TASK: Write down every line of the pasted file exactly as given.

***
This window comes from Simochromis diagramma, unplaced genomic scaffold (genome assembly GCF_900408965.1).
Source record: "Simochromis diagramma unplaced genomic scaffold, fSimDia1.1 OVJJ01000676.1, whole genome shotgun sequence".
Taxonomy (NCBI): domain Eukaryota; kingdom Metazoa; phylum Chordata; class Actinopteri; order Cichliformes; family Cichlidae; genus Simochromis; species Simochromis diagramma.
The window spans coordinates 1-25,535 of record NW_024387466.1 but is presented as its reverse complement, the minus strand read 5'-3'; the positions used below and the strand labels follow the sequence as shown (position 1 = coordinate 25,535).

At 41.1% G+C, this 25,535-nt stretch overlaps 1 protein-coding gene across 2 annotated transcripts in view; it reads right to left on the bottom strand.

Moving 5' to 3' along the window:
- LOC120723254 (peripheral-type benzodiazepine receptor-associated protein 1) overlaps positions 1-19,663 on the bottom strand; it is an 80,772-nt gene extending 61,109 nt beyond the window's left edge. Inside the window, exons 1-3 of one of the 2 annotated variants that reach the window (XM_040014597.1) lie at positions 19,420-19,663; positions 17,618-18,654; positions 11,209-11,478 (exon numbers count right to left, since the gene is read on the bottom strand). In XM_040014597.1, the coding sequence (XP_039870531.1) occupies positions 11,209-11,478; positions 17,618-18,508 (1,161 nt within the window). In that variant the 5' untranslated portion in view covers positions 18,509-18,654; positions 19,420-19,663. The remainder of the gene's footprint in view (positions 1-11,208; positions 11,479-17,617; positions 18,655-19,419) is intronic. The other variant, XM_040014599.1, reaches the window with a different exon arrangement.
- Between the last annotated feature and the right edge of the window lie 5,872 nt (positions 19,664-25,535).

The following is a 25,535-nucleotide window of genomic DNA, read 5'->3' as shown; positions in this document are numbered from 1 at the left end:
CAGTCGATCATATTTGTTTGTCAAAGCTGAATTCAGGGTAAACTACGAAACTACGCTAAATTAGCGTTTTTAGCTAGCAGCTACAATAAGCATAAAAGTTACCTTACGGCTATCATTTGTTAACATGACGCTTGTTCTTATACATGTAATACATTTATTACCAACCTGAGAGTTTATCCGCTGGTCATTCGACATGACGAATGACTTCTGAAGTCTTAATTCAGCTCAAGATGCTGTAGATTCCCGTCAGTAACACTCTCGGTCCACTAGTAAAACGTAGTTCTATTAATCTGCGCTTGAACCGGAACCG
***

This window comes from Simochromis diagramma, unplaced genomic scaffold (genome assembly GCF_900408965.1).
Source record: "Simochromis diagramma unplaced genomic scaffold, fSimDia1.1 OVJJ01000676.1, whole genome shotgun sequence".
Taxonomy (NCBI): domain Eukaryota; kingdom Metazoa; phylum Chordata; class Actinopteri; order Cichliformes; family Cichlidae; genus Simochromis; species Simochromis diagramma.
The window spans coordinates 1-25,535 of record NW_024387466.1 but is presented as its reverse complement, the minus strand read 5'-3'; the positions used below and the strand labels follow the sequence as shown (position 1 = coordinate 25,535).

At 41.1% G+C, this 25,535-nt stretch overlaps 1 protein-coding gene across 2 annotated transcripts in view; it reads right to left on the bottom strand.

Moving 5' to 3' along the window:
- LOC120723254 (peripheral-type benzodiazepine receptor-associated protein 1) overlaps positions 1-19,663 on the bottom strand; it is an 80,772-nt gene extending 61,109 nt beyond the window's left edge. Inside the window, exons 1-3 of one of the 2 annotated variants that reach the window (XM_040014597.1) lie at positions 19,420-19,663; positions 17,618-18,654; positions 11,209-11,478 (exon numbers count right to left, since the gene is read on the bottom strand). In XM_040014597.1, the coding sequence (XP_039870531.1) occupies positions 11,209-11,478; positions 17,618-18,508 (1,161 nt within the window). In that variant the 5' untranslated portion in view covers positions 18,509-18,654; positions 19,420-19,663. The remainder of the gene's footprint in view (positions 1-11,208; positions 11,479-17,617; positions 18,655-19,419) is intronic. The other variant, XM_040014599.1, reaches the window with a different exon arrangement.
- Between the last annotated feature and the right edge of the window lie 5,872 nt (positions 19,664-25,535).

The following is a 25,535-nucleotide window of genomic DNA, read 5'->3' as shown; positions in this document are numbered from 1 at the left end:
CAGTCGATCATATTTGTTTGTCAAAGCTGAATTCAGGGTAAACTACGAAACTACGCTAAATTAGCGTTTTTAGCTAGCAGCTACAATAAGCATAAAAGTTACCTTACGGCTATCATTTGTTAACATGACGCTTGTTCTTATACATGTAATACATTTATTACCAACCTGAGAGTTTATCCGCTGGTCATTCGACATGACGAATGACTTCTGAAGTCTTAATTCAGCTCAAGATGCTGTAGATTCCCGTCAGTAACACTCTCGGTCCACTAGTAAAACGTAGTTCTATTAATCTGCGCTTGAACCGGAACCG